- Robert Morris University (Chicago, Ill.): NAIA, Mid-States Football Association
- Siena Heights University (Adrian, Mich.): NAIA, Mid-States Football Association
- Stevenson University (Owings Mills, Md.): NCAA Division III, Middle Atlantic Conferences
- University of Texas at San Antonio (San Antonio, Texas): NCAA Division I Football Bowl Subdivision, Conference USA
- Virginia University of Lynchburg (Lynchburg, Va.): Independent
Six Programs Launched in 2010
- Georgia State University (Atlanta, Ga.): NCAA Division I Football Bowl Subdivision, Sun Belt Conference
- Lamar University (Beaumont, Texas): NCAA Division I Football Championship Subdivision, Southland Conference
- Lindsey Wilson College (Columbia, Ky.): NAIA, Mid-South Conference
- Notre Dame College (South Euclid, Ohio): NCAA Division II, Mountain East Conference
- Pacific University (Forest Grove, Ore.): NCAA Division III, Northwest Conference
- University of South Alabama (Mobile, Ala.): NCAA Division I Football Bowl Subdivision, Sun Belt Conference
Five Programs Launched in 2009
- Anna Maria College (Paxton, Mass.): NCAA Division III, Eastern Collegiate Football Conference
- Castleton State College (Castleton, Vt.): NCAA Division III, Eastern Collegiate Football Conference
- Old Dominion University (Norfolk, Va.): NCAA Division I Football Bowl Subdivision, Conference USA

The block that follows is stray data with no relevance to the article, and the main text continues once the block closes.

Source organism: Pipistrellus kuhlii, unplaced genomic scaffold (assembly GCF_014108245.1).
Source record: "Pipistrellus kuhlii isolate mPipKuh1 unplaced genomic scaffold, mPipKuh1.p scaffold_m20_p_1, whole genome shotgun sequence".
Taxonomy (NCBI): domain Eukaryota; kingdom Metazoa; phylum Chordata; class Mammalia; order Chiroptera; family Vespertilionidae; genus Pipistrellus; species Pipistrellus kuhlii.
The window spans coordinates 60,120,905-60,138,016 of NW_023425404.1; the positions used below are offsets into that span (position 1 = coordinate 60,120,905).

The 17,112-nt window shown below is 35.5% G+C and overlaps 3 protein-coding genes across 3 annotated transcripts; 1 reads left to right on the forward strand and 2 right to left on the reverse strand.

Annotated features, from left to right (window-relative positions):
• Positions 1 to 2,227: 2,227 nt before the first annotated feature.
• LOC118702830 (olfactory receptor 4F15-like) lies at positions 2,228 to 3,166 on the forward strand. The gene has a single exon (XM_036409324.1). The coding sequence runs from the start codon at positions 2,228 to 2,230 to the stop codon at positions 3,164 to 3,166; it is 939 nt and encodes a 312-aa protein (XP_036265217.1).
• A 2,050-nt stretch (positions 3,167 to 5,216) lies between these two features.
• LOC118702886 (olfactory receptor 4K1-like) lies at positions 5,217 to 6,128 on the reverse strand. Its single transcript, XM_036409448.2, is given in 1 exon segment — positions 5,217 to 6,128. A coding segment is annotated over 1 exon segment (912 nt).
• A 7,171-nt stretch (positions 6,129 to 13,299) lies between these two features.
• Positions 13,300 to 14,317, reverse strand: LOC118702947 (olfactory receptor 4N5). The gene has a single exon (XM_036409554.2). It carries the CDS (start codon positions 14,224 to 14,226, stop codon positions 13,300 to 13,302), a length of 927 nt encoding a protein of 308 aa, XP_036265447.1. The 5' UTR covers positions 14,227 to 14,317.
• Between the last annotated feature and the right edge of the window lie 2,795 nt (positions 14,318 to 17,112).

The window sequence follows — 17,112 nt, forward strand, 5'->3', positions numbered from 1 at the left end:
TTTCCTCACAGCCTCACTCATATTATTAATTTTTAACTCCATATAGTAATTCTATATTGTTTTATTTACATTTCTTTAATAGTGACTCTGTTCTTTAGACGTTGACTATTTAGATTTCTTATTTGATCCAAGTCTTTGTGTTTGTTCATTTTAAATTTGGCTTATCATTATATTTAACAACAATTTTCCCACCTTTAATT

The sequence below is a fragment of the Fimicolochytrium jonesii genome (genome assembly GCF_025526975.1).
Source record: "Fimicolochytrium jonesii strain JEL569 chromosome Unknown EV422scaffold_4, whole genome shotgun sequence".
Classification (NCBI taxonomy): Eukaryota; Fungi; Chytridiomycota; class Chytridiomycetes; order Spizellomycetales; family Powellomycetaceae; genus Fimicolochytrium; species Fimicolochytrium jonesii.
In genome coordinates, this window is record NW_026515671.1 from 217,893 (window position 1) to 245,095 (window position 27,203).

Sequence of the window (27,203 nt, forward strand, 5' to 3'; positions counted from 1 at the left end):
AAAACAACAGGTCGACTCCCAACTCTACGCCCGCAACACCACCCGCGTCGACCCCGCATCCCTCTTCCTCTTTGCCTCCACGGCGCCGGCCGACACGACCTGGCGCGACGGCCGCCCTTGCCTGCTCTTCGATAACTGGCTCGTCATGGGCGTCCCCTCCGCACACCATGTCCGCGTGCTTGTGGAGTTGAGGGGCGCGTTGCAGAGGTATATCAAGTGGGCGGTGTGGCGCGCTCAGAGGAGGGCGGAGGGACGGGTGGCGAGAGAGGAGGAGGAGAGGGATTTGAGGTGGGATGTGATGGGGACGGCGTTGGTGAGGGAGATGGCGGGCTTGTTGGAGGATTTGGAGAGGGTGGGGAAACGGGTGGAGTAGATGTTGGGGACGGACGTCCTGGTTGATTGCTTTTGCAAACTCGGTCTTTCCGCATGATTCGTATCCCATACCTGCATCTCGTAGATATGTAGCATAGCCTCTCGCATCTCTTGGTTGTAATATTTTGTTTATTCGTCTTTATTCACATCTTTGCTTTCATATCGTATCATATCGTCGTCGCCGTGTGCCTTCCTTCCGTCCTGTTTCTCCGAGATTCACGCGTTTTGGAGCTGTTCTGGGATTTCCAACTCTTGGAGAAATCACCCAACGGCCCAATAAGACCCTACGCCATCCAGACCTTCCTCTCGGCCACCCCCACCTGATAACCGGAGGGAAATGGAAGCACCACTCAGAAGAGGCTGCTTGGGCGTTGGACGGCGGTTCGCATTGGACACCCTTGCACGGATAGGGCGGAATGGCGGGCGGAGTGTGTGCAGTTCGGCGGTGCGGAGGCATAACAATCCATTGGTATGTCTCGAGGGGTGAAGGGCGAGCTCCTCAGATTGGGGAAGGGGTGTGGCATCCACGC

- University of New Haven (West Haven, Conn.): NCAA Division II, Northeast-10 Conference
- University of the Incarnate Word (San Antonio, Texas): NCAA Division I Football Championship Subdivision, Southland Conference
Eight Programs Launched in 2008
- Campbell University (Buies Creek, N.C.): NCAA Division I Football Championship Subdivision, Pioneer Football League
- College of St. Scholastica (Duluth, Minn.): NCAA Division III, Upper Midwest Athletic Conference
- Colorado State University–Pueblo (Pueblo, Colo.): NCAA Division II, Rocky Mountain Athletic Conference
- Dordt College (Sioux Center, Iowa): NAIA, Great Plains Athletic Conference
- Grand View University (Des Moines, Iowa): NAIA, Heart of America Athletic Conference
- Kentucky Christian University (Grayson, Ky.): NAIA, Mid-South Conference
- Lake Erie College (Painesville, Ohio): NCAA Division II, Great Lakes Intercollegiate Athletic Conference
- The Lincoln University (Lincoln University, Pa.): NCAA Division II, Central Intercollegiate Athletic Association